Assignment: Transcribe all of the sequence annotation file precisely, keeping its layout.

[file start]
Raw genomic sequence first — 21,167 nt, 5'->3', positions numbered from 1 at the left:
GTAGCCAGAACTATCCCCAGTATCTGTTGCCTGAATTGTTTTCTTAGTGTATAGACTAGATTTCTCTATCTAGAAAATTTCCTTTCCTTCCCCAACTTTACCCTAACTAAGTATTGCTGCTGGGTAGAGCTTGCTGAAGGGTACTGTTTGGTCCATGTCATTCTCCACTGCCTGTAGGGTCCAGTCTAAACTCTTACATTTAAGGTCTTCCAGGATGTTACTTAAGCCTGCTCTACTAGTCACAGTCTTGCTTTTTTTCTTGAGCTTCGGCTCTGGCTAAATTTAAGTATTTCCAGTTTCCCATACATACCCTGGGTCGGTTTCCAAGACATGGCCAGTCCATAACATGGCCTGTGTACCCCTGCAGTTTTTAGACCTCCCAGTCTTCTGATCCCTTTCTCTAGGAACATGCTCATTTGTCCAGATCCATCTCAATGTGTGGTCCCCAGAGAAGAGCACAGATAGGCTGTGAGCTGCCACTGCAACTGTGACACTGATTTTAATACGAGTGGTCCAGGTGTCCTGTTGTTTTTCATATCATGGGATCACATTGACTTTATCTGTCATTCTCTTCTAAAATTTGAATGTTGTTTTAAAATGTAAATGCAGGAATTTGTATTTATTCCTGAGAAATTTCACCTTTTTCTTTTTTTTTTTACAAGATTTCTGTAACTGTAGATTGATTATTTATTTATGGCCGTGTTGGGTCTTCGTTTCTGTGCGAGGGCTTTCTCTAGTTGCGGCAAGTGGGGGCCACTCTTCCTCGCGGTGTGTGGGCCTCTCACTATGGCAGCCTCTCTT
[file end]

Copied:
Raw genomic sequence first — 21,167 nt, 5'->3', positions numbered from 1 at the left:
GTAGCCAGAACTATCCCCAGTATCTGTTGCCTGAATTGTTTTCTTAGTGTATAGACTAGATTTCTCTATCTAGAAAATTTCCTTTCCTTCCCCAACTTTACCCTAACTAAGTATTGCTGCTGGGTAGAGCTTGCTGAAGGGTACTGTTTGGTCCATGTCATTCTCCACTGCCTGTAGGGTCCAGTCTAAACTCTTACATTTAAGGTCTTCCAGGATGTTACTTAAGCCTGCTCTACTAGTCACAGTCTTGCTTTTTTTCTTGAGCTTCGGCTCTGGCTAAATTTAAGTATTTCCAGTTTCCCATACATACCCTGGGTCGGTTTCCAAGACATGGCCAGTCCATAACATGGCCTGTGTACCCCTGCAGTTTTTAGACCTCCCAGTCTTCTGATCCCTTTCTCTAGGAACATGCTCATTTGTCCAGATCCATCTCAATGTGTGGTCCCCAGAGAAGAGCACAGATAGGCTGTGAGCTGCCACTGCAACTGTGACACTGATTTTAATACGAGTGGTCCAGGTGTCCTGTTGTTTTTCATATCATGGGATCACATTGACTTTATCTGTCATTCTCTTCTAAAATTTGAATGTTGTTTTAAAATGTAAATGCAGGAATTTGTATTTATTCCTGAGAAATTTCACCTTTTTCTTTTTTTTTTTACAAGATTTCTGTAACTGTAGATTGATTATTTATTTATGGCCGTGTTGGGTCTTCGTTTCTGTGCGAGGGCTTTCTCTAGTTGCGGCAAGTGGGGGCCACTCTTCCTCGCGGTGTGTGGGCCTCTCACTATGGCAGCCTCTCTT